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Small Screens: ‘NBA Finals’ Game 1 Review

For weeks now, we’re been hearing about the long awaited pilot for the new series, The NBA Finals, from showrunner Adam Silver (The Orlando Bubble, NBA Draft 2014-2021, All-Star Weekend Los Angeles/Chicago/Cleveland, etc.). While it did not disappoint in terms of tension and establishing initial character dynamics at play, it left a lot of questions.

In the lead up to the series — a spin-off of NBA Conference Finals — there were concerns about pacing, given the lulls and occasional dragging action of its predecessor. One recurring criticism over Conference Finals was it never being especially clear to viewers who was good, not in the sense of protagonist or antagonist, but who “had that dog in them.” The shifting representations in that show was a topic of heady, obsessive discussion amongst its fans, to the point where it was never especially clear whether fans actually enjoyed watching it. So far, that doesn’t seem to be a problem for NBA Finals, which pulled in 8.1 million viewers and had fans unanimously agreeing many of the characters, even this early on, “were a bucket.”

Silver is known for some pretty memorable characters and Finals is shaping up to be no different. Within its opening minutes we got a clear sense of its protagonists, antagonists, and the characters who will no doubt straddle the line.

Steph Curry (Steph Curry) made a definitive case for being the show’s clear main character. The decision to put up six three-point shots within the first 12 minutes and record zero points within the following twelve was an interesting, if a little blatant use of underscoring that we’re going to get the trope of a hero’s journey in the following episodes. It’s a tool that one of Finals joint directors, Steve Kerr, likes to utilize but the hope here is he doesn’t get too heavy-handed with it.

Other notable characters in the supporting cast behind Curry include Klay Thompson (Klay Thompson), with some late-episode fireworks that made up for his quiet performance early on; Andrew Wiggins (Andrew Wiggins), who seems to be taking a more cerebral approach; Marcus Smart (Marcus Smart) with a bold costume decision by Finals other director, Ime Udoka, in a green wig without any additional context (fans of Silver will note that costume has had something of a renaissance in his work in recent years).

There were plenty of standout performances in last night’s pilot, most notably from the evocative body language of Kevon Looney (Kevon Looney) whose character dragged the ball down from the basket again and again to the delight of the live audience. A quiet standout also came in the character of Al Horford (Al Horford) who, after initially dispelling the fears that this might be some kind of Benjamin Button rip-off, came alive in the final half of the show with the prowess and physicality of a much younger actor. And before you ask, no, there was absolutely no CGI involved.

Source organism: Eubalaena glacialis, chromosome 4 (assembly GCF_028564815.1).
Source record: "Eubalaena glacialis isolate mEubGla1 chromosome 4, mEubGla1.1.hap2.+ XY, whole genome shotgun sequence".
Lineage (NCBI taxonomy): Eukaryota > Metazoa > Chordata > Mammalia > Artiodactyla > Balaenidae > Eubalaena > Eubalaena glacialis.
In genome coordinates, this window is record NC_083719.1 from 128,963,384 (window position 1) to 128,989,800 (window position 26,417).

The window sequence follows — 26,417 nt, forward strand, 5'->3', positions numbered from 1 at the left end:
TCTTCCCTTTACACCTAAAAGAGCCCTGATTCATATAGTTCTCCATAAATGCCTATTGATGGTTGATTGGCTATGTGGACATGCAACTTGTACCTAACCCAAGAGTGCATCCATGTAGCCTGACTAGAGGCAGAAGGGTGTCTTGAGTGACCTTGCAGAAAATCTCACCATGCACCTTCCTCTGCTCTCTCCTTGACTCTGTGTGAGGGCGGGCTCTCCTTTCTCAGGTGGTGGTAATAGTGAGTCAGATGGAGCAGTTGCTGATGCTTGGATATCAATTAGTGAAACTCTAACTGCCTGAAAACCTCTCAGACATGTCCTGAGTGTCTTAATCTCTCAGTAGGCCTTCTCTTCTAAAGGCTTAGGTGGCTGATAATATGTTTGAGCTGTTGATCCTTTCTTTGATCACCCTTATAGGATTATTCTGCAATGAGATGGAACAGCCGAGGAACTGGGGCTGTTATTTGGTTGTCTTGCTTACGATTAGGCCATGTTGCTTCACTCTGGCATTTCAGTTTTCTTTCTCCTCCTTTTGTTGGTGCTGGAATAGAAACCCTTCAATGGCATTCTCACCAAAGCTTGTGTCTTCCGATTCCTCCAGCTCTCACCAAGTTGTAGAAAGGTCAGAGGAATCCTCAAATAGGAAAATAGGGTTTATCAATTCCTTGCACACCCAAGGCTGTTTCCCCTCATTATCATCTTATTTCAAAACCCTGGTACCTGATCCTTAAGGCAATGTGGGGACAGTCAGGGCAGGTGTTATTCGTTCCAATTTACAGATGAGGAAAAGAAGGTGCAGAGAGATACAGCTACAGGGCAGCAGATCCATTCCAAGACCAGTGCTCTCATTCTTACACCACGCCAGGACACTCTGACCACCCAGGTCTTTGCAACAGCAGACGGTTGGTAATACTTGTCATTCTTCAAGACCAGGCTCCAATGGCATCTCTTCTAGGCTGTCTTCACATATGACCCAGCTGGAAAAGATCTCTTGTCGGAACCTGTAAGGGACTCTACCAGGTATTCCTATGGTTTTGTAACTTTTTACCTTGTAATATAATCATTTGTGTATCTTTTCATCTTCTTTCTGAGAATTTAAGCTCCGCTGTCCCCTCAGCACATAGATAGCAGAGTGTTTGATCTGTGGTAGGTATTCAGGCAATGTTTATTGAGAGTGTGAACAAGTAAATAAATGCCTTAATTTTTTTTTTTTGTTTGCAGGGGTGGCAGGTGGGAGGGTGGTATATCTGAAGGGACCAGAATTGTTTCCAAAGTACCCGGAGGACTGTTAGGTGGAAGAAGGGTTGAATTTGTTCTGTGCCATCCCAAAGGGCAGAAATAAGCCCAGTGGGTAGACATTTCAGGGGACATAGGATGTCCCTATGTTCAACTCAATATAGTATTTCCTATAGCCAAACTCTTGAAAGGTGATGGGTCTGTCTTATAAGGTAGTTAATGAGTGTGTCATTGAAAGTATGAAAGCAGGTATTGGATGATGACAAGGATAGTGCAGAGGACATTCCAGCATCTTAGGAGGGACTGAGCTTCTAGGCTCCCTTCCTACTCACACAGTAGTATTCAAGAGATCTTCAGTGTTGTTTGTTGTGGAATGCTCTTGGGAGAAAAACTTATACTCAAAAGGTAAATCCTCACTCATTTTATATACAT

Where the writing in Silver’s stories can occasionally be clunky (who can forget All-Star Chicago’s use of iambic verse from surprising casting decision, Common), or without any context (oftentimes characters are seen walking across the set, alone, shouting to no one in particular), a stirring line of dialogue came in one of the episode’s quiet moments from Smart.

“This isn’t the Heat series,” Smart stresses. “We can’t start back, you have to start up, especially if they setting it so high. You start up and drop because we’re chasing.”

The disorienting, zig-zagging notes on direction in the statement are intentional, meant to evoke memories, and possibly ghosts, of Conference Finals for fans paying close attention. “Now he goes down,” Smart says with an emphatic pause, “into the paint.” It’s an interesting choice by Smart to stagger his lines, but the result is captivating.

What needs work are the interludes between the action of NBA Finals main scenes. The “Halftime” portion of this episode saw five men sitting crammed around a quarter moon shaped desk, their spacing of no real significance.

“I saw a lot of Warriors players grabbing their shorts,” an enthused but somewhat lost member of the group (Magic Johnson) states at one point, seemingly to nobody. There’s also the interaction of the live audience with the show. At one point it seemed that a lackluster “LAWYERS” chant began, but on further inquiry it was meant to be “WARRIORS,” so either better instruction or studio equipment is needed there.

Tonally, there’s still room for a theme to emerge. Is this going to be a heist show? A series about bank robbers hailing from Boston out on one last score (don’t tell Ben Affleck, not because he’ll sue, but because he’ll want to be in it)? Or is this a saga where headbands simply collide?

In the end this episode was one of close conflict and action with plenty of excitement, sustainable character arcs and hooks for a pilot, and will more than likely be green-lit for a full season.

It’s early, but it could be Silver’s most marketable production yet.